After the Tuesday election I read how parliament didn’t change much. A few parties lost seats, and some gained. When authoring a tool to automatically scrape a list of winning candidates I found something interesting. If I asked for the MP Information for a candidate who had not yet been an MP I got a blank page, making it easy to create a flag that lists the first time MPs. There are 66 rookie MPs (approximately 21%), and if you are a constituent of one of these MPs you may want to write to them and introduce them to historical consistent Digital Copyright.
The longer-term MPs will have been hammered with a narrow message about what is happening in copyright. According to the entertainment industry, new technology has allowed private citizens to infringe copyright in new ways. This new technology allows for perfect digital duplication, and the ability to share with an ease that changed a difference in amount of infringement to a difference in kind. They have a solution, which is to try to lock up this technology such that they (through contracts with device manufacturers) are in control of this technology.
I believe what has happened is quite different, and that the history of copyright law offers a very different approach.
Modern technology has lowered the costs of recording, editing, reproducing and distributing content. The industry that was formed to finance these historical high costs are slowly declining in each creative sector, allowing creators more control over their creativity. Creators are offered a much lower financial barrier to entry, and are increasingly skipping the traditional intermediaries to reach audiences.
Creators are making more money and reaching better audiences, while the historical intermediaries and methods of distribution are in the decline.
Traditional content distribution networks are frightened of these changes. There is still a high demand for more traditionally produced content, but because of fear of the unknown the copyright holders are largely not offering their works in ways that their potential customers want them.
While audiences want digital content offered unbundled (IE: without subscribing to a speciality channel or cable/satellite TV at all, without having to buy the whole album), copyright holders fight unbundling. While more music is available today on a per-track basis, very few television shows can be subscribed to directly from their producers. Audiences want digital content in a file format that is interoperable with all their devices so that they can purchase once, and use anywhere. Copyright holders are instead offering content, when they offer it at all, specifically targeted to specific brands of specific devices.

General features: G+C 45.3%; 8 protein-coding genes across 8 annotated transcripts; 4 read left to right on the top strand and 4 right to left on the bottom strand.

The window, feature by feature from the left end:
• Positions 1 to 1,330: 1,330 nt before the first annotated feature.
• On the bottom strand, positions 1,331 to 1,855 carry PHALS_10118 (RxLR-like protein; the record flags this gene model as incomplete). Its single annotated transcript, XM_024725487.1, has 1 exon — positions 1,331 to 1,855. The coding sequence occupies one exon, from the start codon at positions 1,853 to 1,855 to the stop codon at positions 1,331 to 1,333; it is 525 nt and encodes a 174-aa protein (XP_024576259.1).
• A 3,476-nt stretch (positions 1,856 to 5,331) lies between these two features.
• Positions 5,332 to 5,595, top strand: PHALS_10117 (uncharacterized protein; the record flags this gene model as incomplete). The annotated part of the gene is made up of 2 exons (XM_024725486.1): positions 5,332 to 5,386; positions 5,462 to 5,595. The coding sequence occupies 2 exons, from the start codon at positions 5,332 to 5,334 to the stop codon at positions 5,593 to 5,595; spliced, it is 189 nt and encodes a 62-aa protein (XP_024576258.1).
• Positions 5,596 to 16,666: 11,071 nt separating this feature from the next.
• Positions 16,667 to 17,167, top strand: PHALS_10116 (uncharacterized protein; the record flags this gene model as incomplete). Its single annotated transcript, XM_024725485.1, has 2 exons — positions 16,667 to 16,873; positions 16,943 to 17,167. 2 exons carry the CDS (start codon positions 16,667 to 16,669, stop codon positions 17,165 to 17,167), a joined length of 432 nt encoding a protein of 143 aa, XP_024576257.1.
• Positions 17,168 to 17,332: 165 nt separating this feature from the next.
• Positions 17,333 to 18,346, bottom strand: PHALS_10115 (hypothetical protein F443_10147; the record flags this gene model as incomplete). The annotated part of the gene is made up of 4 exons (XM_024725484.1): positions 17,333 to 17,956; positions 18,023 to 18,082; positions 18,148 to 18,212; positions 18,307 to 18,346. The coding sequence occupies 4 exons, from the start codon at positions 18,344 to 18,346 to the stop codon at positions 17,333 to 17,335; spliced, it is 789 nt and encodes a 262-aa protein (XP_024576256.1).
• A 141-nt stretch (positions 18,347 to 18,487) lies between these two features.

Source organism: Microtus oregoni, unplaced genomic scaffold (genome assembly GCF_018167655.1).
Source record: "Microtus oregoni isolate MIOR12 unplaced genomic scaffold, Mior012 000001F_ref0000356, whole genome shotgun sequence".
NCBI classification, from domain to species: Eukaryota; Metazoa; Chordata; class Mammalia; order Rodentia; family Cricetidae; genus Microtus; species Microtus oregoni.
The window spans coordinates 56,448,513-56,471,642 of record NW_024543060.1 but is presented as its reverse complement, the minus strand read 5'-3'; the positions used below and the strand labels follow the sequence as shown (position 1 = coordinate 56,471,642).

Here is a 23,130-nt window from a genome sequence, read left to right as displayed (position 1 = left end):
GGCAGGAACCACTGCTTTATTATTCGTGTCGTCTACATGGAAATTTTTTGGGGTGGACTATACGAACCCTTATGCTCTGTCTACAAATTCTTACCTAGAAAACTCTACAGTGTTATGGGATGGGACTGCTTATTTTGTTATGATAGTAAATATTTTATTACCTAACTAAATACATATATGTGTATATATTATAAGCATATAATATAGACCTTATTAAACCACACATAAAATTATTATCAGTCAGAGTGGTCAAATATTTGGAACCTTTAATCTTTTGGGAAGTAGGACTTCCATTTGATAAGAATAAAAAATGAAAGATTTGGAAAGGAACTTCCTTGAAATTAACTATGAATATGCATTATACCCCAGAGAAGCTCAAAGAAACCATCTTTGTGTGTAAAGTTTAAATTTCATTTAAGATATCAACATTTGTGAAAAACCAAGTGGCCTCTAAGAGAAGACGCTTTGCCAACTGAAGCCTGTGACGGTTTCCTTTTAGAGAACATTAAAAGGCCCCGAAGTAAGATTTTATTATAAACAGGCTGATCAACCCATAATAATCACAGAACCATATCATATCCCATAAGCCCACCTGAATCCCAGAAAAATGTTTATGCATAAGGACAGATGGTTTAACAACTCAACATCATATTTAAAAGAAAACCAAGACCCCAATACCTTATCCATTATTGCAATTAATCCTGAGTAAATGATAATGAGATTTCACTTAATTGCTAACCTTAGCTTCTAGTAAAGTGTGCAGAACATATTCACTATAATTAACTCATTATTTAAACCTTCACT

Citizens want to participate in culture, which includes remixes of commercial culture. Rather than openly licensing these uses in a way that would pay creators, intermediaries have thus far tried to stop this behaviour and has refused to accept money.
History has seen this type of problem before. When the technology to record music came along, composers rejected the behaviour and tried to shut it down. Their rhetoric went so far as to claim that this technology would cause humans to lose our vocal chords. Governments stepped in and used compulsory licensing which said that composers couldn’t refuse, and that people who recorded music had to pay composers a government set royalty rate.
When VCR’s came around, the movie industry claimed it would be their death — comparing the technology to the Boston strangler. The US courts stepped in and clarified that time shifting television programs was Fair Use under their law.
Canada should look towards a historically consistent response to the current changes in technology. For things such as YouTube and P2P of entertainment (music, movies, television, etc), the right short-term answer is compulsory licenses. We have used this in many places in the past, including legalizing commercial radio and cable/satellite television. We need to ensure that it is reasonable for average citizens, but this is the right place to be looking.
For things such as device compatibility, we should be looking to modernizing our limited Fair Dealings into a living Fair Use regime. This should clarify that time, device and format shifting is exempted from copyright for legally acquired content. Copyright holders who license their works for the home market should not have the ability to use technological measures or contracts to deny the right of their audiences to access this legally acquired content on the devices of their own choosing, at a time of their own choosing.
This historically consistent recommendation for modernizing copyright is in fact the opposite direction to what the WIPO treaties, Bill C-60 and Bill C-61 suggested. This is because these treaties and bills were authored by “consulting” only the very special interest groups who see the problems different than the rest of society.
Could you imagine if the composers had won the political battles a hundred years ago? There would be no recorded music and no radio. Composers would still be selling sheet music, but I doubt the lucrative entertainment industry we see today could have existed. They gained financially despite what they were demanding of government at the time. We need to do the same thing today and protect the entertainment industry from its greatest threat: itself.
Russell McOrmond is a self employed consultant, policy coordinator for CLUE: Canada’s Association for Free/Libre and Open Source Software, co-coordinator for Getting Open Source Logic INto Governments (GOSLING), and host for Digital Copyright Canada.